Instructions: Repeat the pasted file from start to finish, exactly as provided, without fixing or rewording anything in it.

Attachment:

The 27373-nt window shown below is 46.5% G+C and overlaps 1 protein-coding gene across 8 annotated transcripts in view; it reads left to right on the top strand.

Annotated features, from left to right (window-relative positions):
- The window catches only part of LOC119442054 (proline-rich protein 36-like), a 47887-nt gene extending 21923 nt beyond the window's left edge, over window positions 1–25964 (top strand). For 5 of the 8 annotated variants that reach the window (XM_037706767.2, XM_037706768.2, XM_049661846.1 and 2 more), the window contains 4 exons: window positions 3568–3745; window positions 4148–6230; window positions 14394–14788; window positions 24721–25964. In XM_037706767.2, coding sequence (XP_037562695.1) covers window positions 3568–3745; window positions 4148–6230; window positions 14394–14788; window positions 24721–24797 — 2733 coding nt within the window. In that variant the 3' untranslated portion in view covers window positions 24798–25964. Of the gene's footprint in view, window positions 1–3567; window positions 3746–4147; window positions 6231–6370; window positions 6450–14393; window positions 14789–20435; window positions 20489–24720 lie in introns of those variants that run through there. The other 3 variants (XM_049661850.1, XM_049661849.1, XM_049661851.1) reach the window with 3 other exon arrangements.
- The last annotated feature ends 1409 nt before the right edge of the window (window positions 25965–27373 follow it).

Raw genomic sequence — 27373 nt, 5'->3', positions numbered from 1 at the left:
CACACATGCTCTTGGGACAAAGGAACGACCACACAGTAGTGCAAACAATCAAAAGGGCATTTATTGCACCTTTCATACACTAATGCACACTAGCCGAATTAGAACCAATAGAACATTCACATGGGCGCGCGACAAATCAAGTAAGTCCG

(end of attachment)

The 27373-nt window shown below is 46.5% G+C and overlaps 1 protein-coding gene across 8 annotated transcripts in view; it reads left to right on the top strand.

Annotated features, from left to right (window-relative positions):
- The window catches only part of LOC119442054 (proline-rich protein 36-like), a 47887-nt gene extending 21923 nt beyond the window's left edge, over window positions 1–25964 (top strand). For 5 of the 8 annotated variants that reach the window (XM_037706767.2, XM_037706768.2, XM_049661846.1 and 2 more), the window contains 4 exons: window positions 3568–3745; window positions 4148–6230; window positions 14394–14788; window positions 24721–25964. In XM_037706767.2, coding sequence (XP_037562695.1) covers window positions 3568–3745; window positions 4148–6230; window positions 14394–14788; window positions 24721–24797 — 2733 coding nt within the window. In that variant the 3' untranslated portion in view covers window positions 24798–25964. Of the gene's footprint in view, window positions 1–3567; window positions 3746–4147; window positions 6231–6370; window positions 6450–14393; window positions 14789–20435; window positions 20489–24720 lie in introns of those variants that run through there. The other 3 variants (XM_049661850.1, XM_049661849.1, XM_049661851.1) reach the window with 3 other exon arrangements.
- The last annotated feature ends 1409 nt before the right edge of the window (window positions 25965–27373 follow it).

Raw genomic sequence — 27373 nt, 5'->3', positions numbered from 1 at the left:
CACACATGCTCTTGGGACAAAGGAACGACCACACAGTAGTGCAAACAATCAAAAGGGCATTTATTGCACCTTTCATACACTAATGCACACTAGCCGAATTAGAACCAATAGAACATTCACATGGGCGCGCGACAAATCAAGTAAGTCCG